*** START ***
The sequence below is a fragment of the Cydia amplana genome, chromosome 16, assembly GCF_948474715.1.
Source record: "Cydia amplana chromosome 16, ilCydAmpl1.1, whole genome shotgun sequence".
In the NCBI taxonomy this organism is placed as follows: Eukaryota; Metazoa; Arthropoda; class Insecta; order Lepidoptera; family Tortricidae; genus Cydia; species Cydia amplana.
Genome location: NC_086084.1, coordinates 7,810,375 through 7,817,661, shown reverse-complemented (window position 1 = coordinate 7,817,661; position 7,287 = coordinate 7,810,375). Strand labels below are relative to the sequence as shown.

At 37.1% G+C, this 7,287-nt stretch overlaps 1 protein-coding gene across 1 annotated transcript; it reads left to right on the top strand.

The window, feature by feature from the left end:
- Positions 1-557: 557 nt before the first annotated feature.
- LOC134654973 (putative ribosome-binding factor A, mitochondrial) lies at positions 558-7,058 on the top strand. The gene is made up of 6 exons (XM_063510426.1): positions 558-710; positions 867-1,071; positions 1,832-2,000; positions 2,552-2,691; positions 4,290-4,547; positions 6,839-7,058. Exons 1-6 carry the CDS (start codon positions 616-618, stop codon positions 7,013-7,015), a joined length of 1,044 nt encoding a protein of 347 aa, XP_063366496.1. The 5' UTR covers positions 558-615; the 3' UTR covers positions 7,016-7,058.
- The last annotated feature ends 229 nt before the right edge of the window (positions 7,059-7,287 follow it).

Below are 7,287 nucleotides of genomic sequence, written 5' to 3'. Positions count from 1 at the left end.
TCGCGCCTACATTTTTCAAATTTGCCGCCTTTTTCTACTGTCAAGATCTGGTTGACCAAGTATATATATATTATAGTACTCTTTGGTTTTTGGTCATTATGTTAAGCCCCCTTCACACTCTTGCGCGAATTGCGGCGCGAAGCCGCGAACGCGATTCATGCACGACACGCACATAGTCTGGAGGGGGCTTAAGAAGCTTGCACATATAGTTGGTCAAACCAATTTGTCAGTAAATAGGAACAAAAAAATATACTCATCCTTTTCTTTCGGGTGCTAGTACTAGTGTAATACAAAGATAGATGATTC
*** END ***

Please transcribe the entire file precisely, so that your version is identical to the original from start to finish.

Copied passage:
The sequence below is a fragment of the Cydia amplana genome, chromosome 16, assembly GCF_948474715.1.
Source record: "Cydia amplana chromosome 16, ilCydAmpl1.1, whole genome shotgun sequence".
In the NCBI taxonomy this organism is placed as follows: Eukaryota; Metazoa; Arthropoda; class Insecta; order Lepidoptera; family Tortricidae; genus Cydia; species Cydia amplana.
Genome location: NC_086084.1, coordinates 7,810,375 through 7,817,661, shown reverse-complemented (window position 1 = coordinate 7,817,661; position 7,287 = coordinate 7,810,375). Strand labels below are relative to the sequence as shown.

At 37.1% G+C, this 7,287-nt stretch overlaps 1 protein-coding gene across 1 annotated transcript; it reads left to right on the top strand.

The window, feature by feature from the left end:
- Positions 1-557: 557 nt before the first annotated feature.
- LOC134654973 (putative ribosome-binding factor A, mitochondrial) lies at positions 558-7,058 on the top strand. The gene is made up of 6 exons (XM_063510426.1): positions 558-710; positions 867-1,071; positions 1,832-2,000; positions 2,552-2,691; positions 4,290-4,547; positions 6,839-7,058. Exons 1-6 carry the CDS (start codon positions 616-618, stop codon positions 7,013-7,015), a joined length of 1,044 nt encoding a protein of 347 aa, XP_063366496.1. The 5' UTR covers positions 558-615; the 3' UTR covers positions 7,016-7,058.
- The last annotated feature ends 229 nt before the right edge of the window (positions 7,059-7,287 follow it).

Below are 7,287 nucleotides of genomic sequence, written 5' to 3'. Positions count from 1 at the left end.
TCGCGCCTACATTTTTCAAATTTGCCGCCTTTTTCTACTGTCAAGATCTGGTTGACCAAGTATATATATATTATAGTACTCTTTGGTTTTTGGTCATTATGTTAAGCCCCCTTCACACTCTTGCGCGAATTGCGGCGCGAAGCCGCGAACGCGATTCATGCACGACACGCACATAGTCTGGAGGGGGCTTAAGAAGCTTGCACATATAGTTGGTCAAACCAATTTGTCAGTAAATAGGAACAAAAAAATATACTCATCCTTTTCTTTCGGGTGCTAGTACTAGTGTAATACAAAGATAGATGATTC